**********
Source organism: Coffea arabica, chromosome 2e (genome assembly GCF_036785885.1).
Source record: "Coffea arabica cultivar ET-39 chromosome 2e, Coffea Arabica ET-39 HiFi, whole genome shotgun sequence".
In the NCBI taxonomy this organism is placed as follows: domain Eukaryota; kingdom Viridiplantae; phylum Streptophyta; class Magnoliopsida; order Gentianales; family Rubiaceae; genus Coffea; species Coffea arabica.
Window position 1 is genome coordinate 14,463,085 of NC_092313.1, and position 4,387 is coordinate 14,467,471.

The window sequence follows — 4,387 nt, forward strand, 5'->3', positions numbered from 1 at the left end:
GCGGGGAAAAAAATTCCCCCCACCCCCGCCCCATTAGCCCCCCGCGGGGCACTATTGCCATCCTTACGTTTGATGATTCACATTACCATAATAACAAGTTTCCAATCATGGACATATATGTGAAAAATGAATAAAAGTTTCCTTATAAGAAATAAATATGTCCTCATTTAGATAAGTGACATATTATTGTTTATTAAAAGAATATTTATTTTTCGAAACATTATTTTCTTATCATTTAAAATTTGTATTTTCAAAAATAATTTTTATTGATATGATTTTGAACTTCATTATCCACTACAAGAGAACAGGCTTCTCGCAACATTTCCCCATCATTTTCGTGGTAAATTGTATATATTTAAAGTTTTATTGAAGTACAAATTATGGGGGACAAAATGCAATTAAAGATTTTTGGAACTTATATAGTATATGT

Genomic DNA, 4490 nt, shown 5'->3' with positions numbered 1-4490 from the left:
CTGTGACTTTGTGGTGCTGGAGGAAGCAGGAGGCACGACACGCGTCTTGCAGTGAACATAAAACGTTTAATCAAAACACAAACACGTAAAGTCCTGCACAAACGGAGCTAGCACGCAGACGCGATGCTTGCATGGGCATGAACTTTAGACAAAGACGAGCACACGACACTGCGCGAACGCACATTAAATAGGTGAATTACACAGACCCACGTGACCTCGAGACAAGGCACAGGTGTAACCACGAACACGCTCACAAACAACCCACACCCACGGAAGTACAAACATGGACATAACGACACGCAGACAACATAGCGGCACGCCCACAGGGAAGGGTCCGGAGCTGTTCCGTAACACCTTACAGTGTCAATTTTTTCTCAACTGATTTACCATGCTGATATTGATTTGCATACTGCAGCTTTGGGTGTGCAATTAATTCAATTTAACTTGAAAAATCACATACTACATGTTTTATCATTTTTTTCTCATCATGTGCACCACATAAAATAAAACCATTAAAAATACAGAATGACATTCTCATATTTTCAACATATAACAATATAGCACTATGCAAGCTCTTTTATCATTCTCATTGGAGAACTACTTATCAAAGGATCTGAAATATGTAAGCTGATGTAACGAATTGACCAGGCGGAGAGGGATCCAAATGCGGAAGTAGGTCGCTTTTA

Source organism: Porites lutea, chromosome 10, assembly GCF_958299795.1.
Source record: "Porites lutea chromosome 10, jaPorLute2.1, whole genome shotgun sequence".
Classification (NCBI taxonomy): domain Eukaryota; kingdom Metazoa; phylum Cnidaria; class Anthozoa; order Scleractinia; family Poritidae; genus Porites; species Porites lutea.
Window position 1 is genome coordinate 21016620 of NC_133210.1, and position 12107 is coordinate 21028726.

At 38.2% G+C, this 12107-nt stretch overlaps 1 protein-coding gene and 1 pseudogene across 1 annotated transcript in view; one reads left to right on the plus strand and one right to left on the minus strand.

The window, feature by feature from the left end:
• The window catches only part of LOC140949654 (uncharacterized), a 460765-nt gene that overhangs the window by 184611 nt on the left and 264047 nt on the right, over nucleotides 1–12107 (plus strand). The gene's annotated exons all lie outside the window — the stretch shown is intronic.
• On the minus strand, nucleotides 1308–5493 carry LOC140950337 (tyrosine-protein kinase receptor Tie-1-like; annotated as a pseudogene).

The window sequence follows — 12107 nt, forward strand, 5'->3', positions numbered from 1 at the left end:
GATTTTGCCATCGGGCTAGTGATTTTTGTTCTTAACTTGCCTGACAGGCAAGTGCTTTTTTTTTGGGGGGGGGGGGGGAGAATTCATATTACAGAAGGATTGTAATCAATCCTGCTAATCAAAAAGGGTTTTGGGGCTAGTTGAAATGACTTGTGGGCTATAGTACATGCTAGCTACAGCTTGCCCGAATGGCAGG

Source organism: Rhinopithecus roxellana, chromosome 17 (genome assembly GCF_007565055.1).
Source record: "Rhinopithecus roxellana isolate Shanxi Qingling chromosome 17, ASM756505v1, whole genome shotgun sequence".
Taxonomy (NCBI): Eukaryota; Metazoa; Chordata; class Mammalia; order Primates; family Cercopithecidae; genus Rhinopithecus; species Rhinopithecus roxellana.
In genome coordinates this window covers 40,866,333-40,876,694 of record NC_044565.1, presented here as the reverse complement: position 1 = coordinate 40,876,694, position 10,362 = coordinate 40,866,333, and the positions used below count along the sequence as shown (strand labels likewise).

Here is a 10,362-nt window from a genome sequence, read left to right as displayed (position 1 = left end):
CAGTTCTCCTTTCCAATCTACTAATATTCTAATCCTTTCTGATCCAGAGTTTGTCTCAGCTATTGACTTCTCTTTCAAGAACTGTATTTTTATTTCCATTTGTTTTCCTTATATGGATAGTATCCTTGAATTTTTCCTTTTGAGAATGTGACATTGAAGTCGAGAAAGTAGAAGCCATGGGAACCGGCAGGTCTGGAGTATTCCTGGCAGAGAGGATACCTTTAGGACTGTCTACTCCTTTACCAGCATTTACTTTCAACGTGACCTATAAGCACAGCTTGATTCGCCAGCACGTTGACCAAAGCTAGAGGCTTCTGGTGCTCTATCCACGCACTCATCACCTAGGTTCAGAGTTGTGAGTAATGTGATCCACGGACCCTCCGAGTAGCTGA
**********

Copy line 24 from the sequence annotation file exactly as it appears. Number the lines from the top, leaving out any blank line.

CAGTTCTCCTTTCCAATCTACTAATATTCTAATCCTTTCTGATCCAGAGTTTGTCTCAGCTATTGACTTCTCTTTCAAGAACTGTATTTTTATTTCCATTTGTTTTCCTTATATGGATAGTATCCTTGAATTTTTCCTTTTGAGAATGTGACATTGAAGTCGAGAAAGTAGAAGCCATGGGAACCGGCAGGTCTGGAGTATTCCTGGCAGAGAGGATACCTTTAGGACTGTCTACTCCTTTACCAGCATTTACTTTCAACGTGACCTATAAGCACAGCTTGATTCGCCAGCACGTTGACCAAAGCTAGAGGCTTCTGGTGCTCTATCCACGCACTCATCACCTAGGTTCAGAGTTGTGAGTAATGTGATCCACGGACCCTCCGAGTAGCTGA